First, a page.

Tuesday, January 3, 2017

The New World Order, 2017

t wasn't. Obviously, this reassuring vision no longer describes the real world, if it ever did. On all fronts, the actual future confounds the imagined future.
Economies around the world have slowed. In virtually every major country — the United States, China, Germany — growth has declined from what it once was, creating a global slowdown. Not surprisingly, the supposed connection between greater prosperity and democratic politics failed to materialize.
Democratic disillusion has paralleled economic disappointment. Globalization and trade have fallen into disrepute, charged with reducing the wages and jobs of industrial workers in advanced societies. With aging populations, governments in these countries are overcommitted. They struggle to pay costly welfare benefits. Public opinion, rather than strengthening democratic ideals, has veered toward economic populism and nationalism. Hello Brexit and Donald Trump.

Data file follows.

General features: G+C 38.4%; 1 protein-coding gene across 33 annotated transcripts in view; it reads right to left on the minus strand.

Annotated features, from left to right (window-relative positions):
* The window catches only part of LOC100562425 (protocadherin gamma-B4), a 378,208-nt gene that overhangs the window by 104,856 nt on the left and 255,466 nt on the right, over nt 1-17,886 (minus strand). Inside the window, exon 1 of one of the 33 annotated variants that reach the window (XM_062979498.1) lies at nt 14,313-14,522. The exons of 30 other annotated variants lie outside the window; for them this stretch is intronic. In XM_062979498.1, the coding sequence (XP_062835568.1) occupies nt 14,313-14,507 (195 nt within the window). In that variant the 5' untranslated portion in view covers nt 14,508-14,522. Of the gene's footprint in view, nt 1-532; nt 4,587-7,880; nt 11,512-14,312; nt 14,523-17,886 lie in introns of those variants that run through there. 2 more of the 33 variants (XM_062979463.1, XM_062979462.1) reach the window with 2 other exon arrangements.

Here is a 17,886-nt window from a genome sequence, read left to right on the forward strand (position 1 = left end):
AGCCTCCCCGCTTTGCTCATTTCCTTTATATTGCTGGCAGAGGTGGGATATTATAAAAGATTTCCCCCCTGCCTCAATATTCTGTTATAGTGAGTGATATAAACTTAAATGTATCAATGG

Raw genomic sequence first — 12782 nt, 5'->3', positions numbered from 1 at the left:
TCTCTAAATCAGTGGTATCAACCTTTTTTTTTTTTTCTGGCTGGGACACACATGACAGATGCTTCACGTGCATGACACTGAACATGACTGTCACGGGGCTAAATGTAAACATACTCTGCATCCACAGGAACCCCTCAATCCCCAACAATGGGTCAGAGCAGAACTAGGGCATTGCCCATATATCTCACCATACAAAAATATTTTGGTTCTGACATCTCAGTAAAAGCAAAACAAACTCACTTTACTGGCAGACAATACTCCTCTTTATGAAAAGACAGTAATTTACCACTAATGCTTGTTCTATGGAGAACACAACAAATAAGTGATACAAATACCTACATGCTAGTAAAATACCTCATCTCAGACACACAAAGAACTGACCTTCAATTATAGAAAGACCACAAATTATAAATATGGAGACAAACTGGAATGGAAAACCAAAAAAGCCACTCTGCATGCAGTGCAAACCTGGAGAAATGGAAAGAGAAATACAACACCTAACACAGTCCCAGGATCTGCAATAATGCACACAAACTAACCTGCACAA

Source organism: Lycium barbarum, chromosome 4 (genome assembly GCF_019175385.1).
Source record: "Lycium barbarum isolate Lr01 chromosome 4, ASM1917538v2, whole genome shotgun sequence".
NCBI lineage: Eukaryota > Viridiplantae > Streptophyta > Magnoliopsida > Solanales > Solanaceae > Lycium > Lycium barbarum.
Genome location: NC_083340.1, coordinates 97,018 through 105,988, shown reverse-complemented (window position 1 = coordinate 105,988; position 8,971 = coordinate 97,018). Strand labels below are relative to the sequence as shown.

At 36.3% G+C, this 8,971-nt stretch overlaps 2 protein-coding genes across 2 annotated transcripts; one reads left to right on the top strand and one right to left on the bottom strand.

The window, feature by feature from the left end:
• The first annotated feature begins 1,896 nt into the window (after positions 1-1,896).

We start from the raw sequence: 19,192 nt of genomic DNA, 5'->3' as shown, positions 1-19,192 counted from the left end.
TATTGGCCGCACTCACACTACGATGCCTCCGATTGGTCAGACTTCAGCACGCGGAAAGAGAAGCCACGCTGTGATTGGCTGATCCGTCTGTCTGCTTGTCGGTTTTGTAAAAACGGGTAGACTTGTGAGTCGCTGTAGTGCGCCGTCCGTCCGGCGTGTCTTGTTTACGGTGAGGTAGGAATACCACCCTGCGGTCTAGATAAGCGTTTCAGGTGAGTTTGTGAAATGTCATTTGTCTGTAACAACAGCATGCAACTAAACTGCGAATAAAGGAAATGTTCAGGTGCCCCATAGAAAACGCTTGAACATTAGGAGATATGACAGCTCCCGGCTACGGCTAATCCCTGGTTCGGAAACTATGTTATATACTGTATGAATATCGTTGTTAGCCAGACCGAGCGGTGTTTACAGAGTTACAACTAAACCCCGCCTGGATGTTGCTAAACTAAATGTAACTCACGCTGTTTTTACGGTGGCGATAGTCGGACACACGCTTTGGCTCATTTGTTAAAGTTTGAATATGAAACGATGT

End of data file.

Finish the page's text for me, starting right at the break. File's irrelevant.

The notion of a sole surviving superpower has also fared poorly. Power is the ability to get (or take) what you want. By this standard, China and Russia rank as important powers. Indeed, the very term "superpower" may be misleading or obsolete. The United States cannot get everything it wants simply by dispatching troops to hot spots.


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